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Global Density Structures and Reactive Feedback

Global GPS maps of ionospheric density showed, for the first time, large-scale dense plumes of plasma extending from middle latitudes to the auroral zone at the onset of magnetic storms (see Figure 3.3). During such events, plasmaspheric imaging of He+ ions by IMAGE showed corresponding structures in the inner magnetosphere, where plasma was sheared away from the plasmasphere and advected toward the magnetopause (see Figure 2.5).

The plasmaspheric structure was never expected to appear in the ionosphere, and the discovery points to a process critical to enhancing auroral ion outflow during storms. Localized structures in the neutral density were discovered by international geodesy programs. The CHAMP and NASA/German Gravity Recovery and Climate Experiment (GRACE) missions led to the discovery of localized neutral upwelling very near the poles associated with strong Joule heating that occurs during geomagnetically calm or moderate conditions.

This result demonstrated the surprising range of conditions wherein neutral densities are sufficiently altered to modify the decay rates of satellites in low Earth orbit. Understanding of the generation of these localized densities is not yet mature enough to predict their occurrence. Recent results from NASA’s FAST and IMAGE satellites revealed intense outflows of ionospheric ions during storms.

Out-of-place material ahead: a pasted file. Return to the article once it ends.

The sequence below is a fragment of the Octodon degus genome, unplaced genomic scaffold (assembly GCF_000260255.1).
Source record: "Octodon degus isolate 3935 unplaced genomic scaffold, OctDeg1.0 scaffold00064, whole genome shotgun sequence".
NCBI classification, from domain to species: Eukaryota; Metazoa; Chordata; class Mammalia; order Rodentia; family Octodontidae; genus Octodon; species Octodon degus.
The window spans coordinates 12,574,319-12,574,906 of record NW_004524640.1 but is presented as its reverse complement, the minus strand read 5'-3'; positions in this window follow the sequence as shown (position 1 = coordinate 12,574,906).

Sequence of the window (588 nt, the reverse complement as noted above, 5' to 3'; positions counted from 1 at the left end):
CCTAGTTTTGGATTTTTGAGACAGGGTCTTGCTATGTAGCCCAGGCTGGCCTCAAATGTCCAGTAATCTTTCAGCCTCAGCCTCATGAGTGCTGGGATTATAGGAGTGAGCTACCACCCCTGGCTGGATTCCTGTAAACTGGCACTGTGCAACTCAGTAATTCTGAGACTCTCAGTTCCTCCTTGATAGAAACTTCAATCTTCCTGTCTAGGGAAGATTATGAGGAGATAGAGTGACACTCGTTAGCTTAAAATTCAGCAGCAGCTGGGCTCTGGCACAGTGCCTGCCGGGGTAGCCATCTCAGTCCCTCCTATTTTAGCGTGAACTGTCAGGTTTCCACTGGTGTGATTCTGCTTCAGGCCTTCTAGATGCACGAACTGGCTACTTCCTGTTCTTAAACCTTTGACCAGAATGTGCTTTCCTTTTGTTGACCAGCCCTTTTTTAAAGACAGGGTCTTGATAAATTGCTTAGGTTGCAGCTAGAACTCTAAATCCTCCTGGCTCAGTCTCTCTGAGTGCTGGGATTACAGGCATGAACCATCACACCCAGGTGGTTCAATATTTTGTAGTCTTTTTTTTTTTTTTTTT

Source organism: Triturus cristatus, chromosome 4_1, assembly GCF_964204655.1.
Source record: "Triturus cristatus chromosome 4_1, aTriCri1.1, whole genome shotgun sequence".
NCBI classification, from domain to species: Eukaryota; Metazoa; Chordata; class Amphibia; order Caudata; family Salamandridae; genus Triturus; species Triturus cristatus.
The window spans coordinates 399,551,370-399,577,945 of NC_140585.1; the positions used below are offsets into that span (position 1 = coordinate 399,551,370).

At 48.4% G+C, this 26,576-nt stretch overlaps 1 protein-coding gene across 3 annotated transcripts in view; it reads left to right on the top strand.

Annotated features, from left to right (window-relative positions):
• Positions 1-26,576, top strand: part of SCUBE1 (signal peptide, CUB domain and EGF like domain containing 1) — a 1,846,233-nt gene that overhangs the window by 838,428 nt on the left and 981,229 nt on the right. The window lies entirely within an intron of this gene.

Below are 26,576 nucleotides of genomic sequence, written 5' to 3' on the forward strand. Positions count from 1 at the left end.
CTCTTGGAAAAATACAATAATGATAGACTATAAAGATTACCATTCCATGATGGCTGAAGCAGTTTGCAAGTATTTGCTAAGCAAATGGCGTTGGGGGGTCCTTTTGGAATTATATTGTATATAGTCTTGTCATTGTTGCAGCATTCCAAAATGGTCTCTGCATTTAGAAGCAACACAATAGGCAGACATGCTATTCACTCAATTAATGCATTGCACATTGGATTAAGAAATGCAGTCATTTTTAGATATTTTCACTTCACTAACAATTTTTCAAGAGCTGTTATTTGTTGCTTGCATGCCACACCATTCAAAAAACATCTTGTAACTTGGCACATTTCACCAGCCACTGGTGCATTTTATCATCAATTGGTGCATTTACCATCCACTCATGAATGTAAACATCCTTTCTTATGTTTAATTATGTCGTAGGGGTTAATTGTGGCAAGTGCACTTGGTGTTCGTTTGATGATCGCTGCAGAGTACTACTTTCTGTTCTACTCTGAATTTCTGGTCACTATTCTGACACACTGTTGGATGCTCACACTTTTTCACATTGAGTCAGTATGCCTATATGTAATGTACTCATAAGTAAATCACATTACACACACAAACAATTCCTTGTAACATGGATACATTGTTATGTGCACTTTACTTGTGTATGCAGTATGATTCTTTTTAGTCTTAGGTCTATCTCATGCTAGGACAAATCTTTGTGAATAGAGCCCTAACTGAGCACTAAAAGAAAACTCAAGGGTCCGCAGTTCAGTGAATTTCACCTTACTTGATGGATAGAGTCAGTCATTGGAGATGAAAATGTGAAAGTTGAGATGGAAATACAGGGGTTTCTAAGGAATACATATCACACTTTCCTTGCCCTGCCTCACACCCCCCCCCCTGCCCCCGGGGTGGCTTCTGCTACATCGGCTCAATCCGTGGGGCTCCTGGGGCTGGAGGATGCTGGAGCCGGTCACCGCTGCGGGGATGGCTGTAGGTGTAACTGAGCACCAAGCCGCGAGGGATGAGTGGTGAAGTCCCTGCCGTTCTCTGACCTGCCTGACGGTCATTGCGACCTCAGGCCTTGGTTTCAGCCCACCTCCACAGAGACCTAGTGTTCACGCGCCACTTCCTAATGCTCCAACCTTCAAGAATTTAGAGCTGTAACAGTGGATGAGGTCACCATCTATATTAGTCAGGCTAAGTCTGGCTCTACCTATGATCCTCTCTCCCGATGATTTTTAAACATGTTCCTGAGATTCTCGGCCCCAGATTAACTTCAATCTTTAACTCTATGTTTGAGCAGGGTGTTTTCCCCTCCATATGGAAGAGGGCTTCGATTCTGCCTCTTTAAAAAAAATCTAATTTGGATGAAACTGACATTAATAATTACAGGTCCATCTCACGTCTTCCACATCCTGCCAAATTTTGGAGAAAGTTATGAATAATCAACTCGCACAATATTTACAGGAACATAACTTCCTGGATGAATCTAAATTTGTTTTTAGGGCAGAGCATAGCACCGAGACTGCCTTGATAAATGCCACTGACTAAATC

The solar wind-magnetosphere interaction on the dayside, that is, magnetopause reconnection, is a copious source of electromagnetic energy that propagates along the magnetic field into the ionosphere at high latitudes near noon. This energy is converted to heat and momentum through ion-neutral interactions and promotes resonant heating of O+ that drives outflows.

The O+ flows upward and is carried into the magnetotail by the reconnection-convection cycle. The resultant large O+ densities in the tail plasma sheet appear to change reconnection dynamics in the tail, leading to the ~3-hour planetary-scale (sawtooth) oscillations or quasi-periodic substorms in the magnetosphere.

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The influence of the O+ outflow on global dynamics is only one of a number of instances in which nonlinear reactive feedback leads to nonlinear dynamics.

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